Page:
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Autumns here, Dilijan national park, Armenia

My visit to Dilijan is marked by the breach of trust described in the previous post. I felt like I was done with Armenia. Dilijan is a nice little town, but the position of women became more and more apparent to me. Through R., whom I met in Alaverdi, I got the contacts of I. and S., also volunteers. Both come from Germany and have been contesting the Armenian waters for several months. They learn the language, can already read and have experienced some exciting moments. Since they were sent by the European Volunteer Service, they have an Armenian guardian. This is blessing and curse at the same time. A curse because every movement is observed and commented, and a blessing because it's indispensable. This constant observation is typical for this country. Here, everyone knows (or believes to know) about everyone's business.

Dilijan national park, Armenia

In no other country, I was asked as often, whether I wanted to sleep with some strange (usually older) men. (However, this was my experience, I met women who had no problems in Armenia, but in Georgia all the more.) These requests followed by discussions, shattered my European sense of honour so much that I wanted to go to a country without men. Against that kind of unexpected verbal overreach, I can only protect myself here, when I am in male company and then (already tested) it's lovely. For men of course not, they must quickly go into a side street, establish their dominance and of course they have to pick up the tab. (In my opinion, this is a bad habit in far too many countries, and I will never be able to get used to it.) For me, it's foolish and senseless, and it makes me speechless, angry and defiant.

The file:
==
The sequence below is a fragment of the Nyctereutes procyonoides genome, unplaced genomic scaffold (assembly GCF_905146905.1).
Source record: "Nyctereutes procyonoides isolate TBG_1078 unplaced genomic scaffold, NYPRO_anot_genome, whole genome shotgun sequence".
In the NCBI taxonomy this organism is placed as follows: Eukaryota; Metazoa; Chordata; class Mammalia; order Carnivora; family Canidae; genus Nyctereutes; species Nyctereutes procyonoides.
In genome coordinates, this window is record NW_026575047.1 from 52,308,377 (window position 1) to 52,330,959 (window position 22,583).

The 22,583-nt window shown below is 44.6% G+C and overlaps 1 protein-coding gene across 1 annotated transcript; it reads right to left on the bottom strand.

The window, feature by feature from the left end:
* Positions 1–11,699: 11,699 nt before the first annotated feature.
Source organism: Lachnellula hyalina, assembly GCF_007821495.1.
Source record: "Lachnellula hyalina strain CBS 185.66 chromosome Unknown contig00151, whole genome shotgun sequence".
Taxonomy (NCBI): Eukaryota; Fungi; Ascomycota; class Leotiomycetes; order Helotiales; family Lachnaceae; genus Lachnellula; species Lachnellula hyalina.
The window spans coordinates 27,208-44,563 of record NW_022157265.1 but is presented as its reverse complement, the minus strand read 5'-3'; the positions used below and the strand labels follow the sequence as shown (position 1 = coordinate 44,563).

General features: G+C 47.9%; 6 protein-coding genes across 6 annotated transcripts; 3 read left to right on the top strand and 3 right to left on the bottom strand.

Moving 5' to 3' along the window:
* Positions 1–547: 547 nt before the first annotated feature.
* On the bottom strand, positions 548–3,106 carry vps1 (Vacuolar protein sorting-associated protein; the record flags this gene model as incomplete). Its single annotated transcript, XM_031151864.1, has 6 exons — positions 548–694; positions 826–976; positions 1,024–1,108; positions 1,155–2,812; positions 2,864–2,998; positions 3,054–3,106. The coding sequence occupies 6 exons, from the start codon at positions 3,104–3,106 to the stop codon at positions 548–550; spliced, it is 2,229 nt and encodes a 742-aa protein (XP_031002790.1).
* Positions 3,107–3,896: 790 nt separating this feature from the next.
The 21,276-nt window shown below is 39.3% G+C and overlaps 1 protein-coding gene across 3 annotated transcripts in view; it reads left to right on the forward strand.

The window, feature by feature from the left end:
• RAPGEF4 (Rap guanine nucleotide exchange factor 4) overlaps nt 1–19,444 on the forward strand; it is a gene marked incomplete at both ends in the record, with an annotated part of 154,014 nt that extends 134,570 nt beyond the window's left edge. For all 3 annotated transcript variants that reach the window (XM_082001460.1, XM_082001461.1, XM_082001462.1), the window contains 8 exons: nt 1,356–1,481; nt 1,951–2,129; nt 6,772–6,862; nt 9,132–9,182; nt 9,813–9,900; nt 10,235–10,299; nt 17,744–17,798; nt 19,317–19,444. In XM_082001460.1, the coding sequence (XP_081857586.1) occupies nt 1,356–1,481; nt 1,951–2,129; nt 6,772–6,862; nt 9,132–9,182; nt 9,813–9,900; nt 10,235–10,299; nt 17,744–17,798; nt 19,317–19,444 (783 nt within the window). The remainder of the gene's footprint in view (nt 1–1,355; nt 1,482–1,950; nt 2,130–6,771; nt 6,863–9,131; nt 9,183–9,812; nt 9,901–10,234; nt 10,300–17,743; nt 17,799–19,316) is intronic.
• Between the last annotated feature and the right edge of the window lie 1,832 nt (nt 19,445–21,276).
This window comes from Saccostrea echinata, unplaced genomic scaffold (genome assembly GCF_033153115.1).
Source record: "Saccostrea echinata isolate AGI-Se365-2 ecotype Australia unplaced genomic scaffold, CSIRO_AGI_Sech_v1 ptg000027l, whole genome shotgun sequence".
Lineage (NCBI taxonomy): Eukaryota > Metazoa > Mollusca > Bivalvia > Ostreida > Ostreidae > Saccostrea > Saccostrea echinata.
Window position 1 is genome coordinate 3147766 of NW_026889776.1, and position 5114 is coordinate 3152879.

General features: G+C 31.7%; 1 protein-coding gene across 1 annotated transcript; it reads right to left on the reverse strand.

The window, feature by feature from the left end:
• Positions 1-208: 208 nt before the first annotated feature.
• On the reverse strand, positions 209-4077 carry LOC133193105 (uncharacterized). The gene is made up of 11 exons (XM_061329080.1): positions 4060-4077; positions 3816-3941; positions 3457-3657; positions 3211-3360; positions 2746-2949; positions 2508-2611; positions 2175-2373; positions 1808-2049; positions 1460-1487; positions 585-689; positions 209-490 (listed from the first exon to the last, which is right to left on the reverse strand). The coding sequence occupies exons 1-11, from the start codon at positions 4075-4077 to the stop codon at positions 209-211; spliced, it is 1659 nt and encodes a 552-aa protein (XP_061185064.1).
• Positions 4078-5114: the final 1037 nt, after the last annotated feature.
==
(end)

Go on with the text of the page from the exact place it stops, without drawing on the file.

The black stallion, Dilijan national park, Armenia

In Dilijan, I speak with no one, do not react to the ubiquitous honking of the passing men and stomp into the national park. Only when a young wild black stallion crosses my path, nervously and with a respectful distance trying to avoid my gaze, something reconciles within me. I know, I know, there are good men everywhere in the world. I myself know plenty. But one rotten apple is enough to send me into a bottomless rage.

Dilijan national park, Armenia

After a distance of 23km and a disappointing touristy visit to a mountain lake, I got a grip on myself and felt like I could at least enjoy female company again. With men, I will probably not warm up here. I don't respect machos, have no understanding for assholes and also no desire to breathe the same air. Even if we don't speak the same language, they notice this quickly. In the meantime, it doesn't matter to me if I ruin the reputation of my countrywomen. Fortunately, I can just move on. (The Armenian women, by the way, are not treated as the European women, because they have brothers and fathers who “take care” of them. There are a couple of locals I met, that with great conviction profess that Yerevan is the safest city in the world – where no one has ever been raped or robbed – and I cannot help laughing with contemptuous-disbelieve.)

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